The total for all the evidence found at the residence associated with the Sherwin Williams receipts was $644, according to the affidavit.

Evans stated that he observed text messages between Doane, the property owner, and Pence from Aug. 3, 2019, in which Pence states that he picked up “the rest of the cedar beams” for the construction of a carport and roof for Doane.

On the same day Pence sent that text message, he purchased cedar beams of the same measurements with city money, according to the affidavit.

“The cedar identified in the receipt appeared consistent with the materials I observed at the property,” Evans stated in the affidavit. “Furthermore, the receipt documents the materials were for the purpose of the City of San Marcos ‘Yard.’ According to Director of Public Safety Chase Stapp, the described lumber was not located at the "Yard.”

Pence purchased the cedar beams for $2,426.52, the document stated.

“Multiple tools and materials were observed that were consistent in make and model to items purchased by Pence utilizing City of San Marcos funds from McCoy's,” Evans stated.

During the course of the investigation, Stapp provided Evans with multiple invoices associated with heavy-gauge copper wire Pence purchased with city funds, according to the affidavit.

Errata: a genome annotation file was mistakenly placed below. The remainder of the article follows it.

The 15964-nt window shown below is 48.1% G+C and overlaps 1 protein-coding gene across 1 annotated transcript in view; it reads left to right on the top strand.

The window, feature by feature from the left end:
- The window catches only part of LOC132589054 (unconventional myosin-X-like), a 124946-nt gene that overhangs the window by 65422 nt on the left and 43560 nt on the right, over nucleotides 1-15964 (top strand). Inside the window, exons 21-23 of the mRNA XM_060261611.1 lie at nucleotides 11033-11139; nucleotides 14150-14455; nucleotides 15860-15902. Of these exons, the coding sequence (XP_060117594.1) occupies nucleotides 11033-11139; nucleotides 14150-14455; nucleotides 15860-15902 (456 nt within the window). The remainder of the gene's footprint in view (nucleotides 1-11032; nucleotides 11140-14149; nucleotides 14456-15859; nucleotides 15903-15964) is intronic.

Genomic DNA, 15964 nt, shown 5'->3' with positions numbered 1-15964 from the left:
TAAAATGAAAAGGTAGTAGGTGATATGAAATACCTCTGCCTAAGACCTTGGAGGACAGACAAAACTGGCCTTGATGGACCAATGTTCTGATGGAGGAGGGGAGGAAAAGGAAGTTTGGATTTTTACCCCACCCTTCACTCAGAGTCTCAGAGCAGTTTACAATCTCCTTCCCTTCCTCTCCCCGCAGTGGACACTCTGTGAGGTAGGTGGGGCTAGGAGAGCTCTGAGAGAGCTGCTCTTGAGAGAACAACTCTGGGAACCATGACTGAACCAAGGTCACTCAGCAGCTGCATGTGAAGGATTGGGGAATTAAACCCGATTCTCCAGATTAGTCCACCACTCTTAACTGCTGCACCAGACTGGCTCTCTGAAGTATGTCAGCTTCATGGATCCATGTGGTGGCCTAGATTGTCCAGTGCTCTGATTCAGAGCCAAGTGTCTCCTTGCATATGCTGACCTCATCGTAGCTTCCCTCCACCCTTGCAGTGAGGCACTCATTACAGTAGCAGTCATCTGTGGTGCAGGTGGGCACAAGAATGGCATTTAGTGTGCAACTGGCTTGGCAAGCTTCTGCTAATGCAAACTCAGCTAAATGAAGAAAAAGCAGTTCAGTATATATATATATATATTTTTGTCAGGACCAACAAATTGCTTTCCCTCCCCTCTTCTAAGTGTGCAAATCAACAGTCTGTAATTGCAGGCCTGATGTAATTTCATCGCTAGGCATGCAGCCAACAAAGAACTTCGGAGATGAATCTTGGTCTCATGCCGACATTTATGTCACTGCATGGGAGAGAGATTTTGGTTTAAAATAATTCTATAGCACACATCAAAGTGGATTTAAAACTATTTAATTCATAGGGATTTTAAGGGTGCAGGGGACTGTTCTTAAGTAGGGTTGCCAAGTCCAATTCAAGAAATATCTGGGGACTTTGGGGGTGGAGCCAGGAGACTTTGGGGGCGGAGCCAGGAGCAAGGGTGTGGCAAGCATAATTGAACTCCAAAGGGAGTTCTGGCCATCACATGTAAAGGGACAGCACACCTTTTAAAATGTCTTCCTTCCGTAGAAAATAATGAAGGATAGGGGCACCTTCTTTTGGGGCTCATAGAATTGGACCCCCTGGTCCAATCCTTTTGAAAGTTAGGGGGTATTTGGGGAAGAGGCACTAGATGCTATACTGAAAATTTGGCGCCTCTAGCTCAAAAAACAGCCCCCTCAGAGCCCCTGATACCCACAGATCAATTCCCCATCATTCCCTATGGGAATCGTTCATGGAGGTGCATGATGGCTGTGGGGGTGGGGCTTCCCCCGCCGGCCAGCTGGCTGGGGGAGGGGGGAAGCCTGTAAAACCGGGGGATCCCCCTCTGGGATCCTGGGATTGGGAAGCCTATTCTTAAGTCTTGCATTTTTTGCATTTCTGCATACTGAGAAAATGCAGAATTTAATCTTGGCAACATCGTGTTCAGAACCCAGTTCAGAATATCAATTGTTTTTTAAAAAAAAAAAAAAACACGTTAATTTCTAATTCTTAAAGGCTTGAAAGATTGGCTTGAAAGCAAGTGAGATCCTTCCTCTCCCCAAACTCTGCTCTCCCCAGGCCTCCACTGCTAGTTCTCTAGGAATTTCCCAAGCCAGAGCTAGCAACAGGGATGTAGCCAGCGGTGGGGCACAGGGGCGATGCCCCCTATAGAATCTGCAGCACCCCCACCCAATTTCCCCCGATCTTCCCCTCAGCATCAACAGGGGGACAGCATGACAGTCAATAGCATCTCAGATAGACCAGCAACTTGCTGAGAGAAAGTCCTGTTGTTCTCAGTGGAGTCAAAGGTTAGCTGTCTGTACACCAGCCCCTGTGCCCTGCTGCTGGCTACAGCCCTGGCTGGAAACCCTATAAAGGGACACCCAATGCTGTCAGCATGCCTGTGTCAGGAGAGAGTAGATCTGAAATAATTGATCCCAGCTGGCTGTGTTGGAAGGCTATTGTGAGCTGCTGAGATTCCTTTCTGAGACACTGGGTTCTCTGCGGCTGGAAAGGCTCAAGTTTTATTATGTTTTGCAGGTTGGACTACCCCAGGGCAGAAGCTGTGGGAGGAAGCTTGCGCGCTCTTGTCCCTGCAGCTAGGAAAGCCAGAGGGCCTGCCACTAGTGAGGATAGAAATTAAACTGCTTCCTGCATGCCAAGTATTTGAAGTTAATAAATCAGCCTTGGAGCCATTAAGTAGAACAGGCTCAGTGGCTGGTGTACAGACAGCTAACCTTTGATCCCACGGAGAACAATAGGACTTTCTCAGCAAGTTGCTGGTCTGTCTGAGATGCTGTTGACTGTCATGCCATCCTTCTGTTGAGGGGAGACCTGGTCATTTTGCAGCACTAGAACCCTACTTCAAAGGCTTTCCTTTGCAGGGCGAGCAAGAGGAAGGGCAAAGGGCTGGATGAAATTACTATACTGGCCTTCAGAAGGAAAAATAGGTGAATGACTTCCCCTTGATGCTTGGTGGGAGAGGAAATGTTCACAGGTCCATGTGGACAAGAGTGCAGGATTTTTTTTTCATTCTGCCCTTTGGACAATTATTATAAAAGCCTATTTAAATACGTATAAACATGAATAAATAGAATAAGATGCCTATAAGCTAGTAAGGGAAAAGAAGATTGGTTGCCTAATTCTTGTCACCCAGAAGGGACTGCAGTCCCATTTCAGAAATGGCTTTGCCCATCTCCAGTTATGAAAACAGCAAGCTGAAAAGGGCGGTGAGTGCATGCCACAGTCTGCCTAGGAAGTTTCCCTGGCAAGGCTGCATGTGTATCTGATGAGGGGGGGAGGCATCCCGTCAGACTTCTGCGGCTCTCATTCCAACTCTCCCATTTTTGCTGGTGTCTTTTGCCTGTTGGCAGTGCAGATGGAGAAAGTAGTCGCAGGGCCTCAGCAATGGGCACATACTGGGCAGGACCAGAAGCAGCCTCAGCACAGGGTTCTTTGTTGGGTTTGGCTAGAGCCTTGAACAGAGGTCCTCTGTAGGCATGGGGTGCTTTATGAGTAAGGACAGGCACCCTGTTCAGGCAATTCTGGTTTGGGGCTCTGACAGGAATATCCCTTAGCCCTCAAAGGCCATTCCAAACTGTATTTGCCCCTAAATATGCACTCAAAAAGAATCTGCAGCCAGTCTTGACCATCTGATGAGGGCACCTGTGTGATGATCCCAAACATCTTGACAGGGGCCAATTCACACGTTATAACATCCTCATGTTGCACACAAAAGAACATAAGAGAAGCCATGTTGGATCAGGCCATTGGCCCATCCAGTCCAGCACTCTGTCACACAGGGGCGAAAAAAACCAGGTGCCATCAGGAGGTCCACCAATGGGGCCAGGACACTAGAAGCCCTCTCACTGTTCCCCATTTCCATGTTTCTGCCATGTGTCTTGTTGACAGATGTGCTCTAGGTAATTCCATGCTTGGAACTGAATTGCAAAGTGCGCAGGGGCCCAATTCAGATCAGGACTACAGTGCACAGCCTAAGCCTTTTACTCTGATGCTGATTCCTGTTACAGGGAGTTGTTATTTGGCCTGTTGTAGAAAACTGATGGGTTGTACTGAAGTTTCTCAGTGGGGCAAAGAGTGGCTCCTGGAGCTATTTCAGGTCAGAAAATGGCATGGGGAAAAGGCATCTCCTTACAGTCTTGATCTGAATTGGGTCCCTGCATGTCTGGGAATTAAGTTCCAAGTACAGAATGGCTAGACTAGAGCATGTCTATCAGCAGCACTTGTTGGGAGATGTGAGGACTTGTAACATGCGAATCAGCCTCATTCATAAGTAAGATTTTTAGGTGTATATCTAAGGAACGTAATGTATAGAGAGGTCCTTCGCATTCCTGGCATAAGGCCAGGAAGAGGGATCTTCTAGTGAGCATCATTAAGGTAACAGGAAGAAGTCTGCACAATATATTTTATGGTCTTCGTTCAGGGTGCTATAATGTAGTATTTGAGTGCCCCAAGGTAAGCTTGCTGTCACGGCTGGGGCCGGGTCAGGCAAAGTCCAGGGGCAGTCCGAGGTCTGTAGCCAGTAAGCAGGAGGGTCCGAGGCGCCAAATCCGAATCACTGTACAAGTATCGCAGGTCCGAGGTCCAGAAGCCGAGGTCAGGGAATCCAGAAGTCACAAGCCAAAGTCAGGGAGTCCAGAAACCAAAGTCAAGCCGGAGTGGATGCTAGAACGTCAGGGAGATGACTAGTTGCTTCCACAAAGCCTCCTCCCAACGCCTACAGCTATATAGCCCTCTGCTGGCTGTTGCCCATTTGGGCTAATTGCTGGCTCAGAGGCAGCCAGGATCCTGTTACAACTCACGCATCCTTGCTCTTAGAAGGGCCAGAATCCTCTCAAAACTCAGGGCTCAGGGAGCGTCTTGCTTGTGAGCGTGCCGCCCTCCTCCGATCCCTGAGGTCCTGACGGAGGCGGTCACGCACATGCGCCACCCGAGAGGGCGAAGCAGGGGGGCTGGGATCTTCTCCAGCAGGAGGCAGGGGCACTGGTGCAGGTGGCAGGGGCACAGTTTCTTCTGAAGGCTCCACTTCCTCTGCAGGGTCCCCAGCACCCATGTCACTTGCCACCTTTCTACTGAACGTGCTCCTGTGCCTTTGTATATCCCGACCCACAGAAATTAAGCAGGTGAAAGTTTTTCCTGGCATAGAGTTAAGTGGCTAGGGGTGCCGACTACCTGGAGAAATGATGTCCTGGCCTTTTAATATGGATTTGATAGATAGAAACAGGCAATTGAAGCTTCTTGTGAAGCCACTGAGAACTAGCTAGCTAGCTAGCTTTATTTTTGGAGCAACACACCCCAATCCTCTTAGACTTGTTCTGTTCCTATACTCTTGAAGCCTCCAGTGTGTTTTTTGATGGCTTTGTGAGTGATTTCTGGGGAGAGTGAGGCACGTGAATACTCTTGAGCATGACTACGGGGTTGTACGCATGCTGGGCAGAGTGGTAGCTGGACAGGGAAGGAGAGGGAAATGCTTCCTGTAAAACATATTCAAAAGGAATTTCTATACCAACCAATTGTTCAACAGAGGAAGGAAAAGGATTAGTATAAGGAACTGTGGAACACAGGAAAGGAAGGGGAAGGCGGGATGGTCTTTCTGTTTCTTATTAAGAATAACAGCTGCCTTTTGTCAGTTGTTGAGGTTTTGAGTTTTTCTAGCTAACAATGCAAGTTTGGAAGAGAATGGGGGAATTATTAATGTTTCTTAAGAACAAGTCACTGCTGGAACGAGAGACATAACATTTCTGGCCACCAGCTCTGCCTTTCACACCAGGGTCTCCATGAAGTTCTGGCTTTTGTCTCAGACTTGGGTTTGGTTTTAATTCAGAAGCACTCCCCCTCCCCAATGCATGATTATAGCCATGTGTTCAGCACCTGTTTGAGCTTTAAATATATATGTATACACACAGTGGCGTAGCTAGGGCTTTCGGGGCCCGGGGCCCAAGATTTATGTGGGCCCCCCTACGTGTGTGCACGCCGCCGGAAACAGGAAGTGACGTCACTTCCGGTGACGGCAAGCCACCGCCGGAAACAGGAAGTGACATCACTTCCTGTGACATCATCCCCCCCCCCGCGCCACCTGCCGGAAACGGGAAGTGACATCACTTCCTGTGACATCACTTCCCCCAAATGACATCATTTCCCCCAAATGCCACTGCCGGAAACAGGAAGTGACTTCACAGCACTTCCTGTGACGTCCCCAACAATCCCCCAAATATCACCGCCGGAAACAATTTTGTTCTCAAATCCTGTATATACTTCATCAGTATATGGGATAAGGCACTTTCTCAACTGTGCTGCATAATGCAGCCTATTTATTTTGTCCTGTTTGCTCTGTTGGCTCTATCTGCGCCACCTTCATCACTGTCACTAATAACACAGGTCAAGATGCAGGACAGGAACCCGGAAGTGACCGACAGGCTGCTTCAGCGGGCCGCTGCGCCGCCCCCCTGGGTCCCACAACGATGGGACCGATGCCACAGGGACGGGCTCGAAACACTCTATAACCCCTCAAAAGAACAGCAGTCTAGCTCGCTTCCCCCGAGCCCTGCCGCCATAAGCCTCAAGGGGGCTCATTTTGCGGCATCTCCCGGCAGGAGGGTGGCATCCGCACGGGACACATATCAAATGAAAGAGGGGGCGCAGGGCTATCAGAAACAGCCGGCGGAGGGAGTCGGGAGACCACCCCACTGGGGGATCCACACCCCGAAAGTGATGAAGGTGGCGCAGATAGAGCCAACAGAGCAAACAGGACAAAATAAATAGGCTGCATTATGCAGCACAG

Evans stated Stapp told him several of the copper wire purchases did not appear to be linked to any city projects. Records show, the affidavit stated, that on at least two projects Pence claimed to have purchased the wire for, the projects were actually completed with a different wire gauge. One of the project’s contract stated that wire would be provided by an outside vendor.

Texas Department of Public Safety records show that Pence sold about 4,500 pounds of copper wire between July 2018 and February 2019, Evans stated.

“I have spoken to Willis and Josh Mitchell, owners of Roadrunner Recycling in San Marcos, who recalled the transactions with Pence,” Evans stated. “According to Josh Mitchell, the wire sold by Pence was a heavy gauge wire. Pence told Josh the wire was overage on a project. According to Josh, based on the appearance of the wire as well as the statements made by Pence, he believed the wire sold by Pence during the above described time period was new and never used.”

Pence told Evans in a Jan. 21 interview that he had gotten the wire from several demolition jobs he did but refused to provide specifics of the locations of the projects or the property owners, the affidavit stated.

Evans reviewed records associated with nine electrical jobs the city of San Marcos hired Johnny Homann of CT Electric to perform. City records and receipts show that Pence purchased $28,919 worth of copper wire from Elliot Electric Supply and associated the purchases with the jobs the city hired Homann for, the affidavit stated.

Homann told Evans that none of the wire was necessary or used for any of the nine jobs he was hired for, according to the affidavit.

“It should be noted additional examination is being conducted into multiple wire purchases and McCoy's purchases made by Pence utilizing City of San Marcos funds and associated with materials believed to be unrelated to any City of San Marcos projects,” Evans stated.

The city of San Marcos stated in a Feb. 12 news release that in addition to the ongoing criminal investigation by the Texas Rangers, the city has hired Deloitte & Touche LLP to examine any construction contracts Pence has overseen since 2015, the release stated. The company will also evaluate the city’s internal procurement process controls.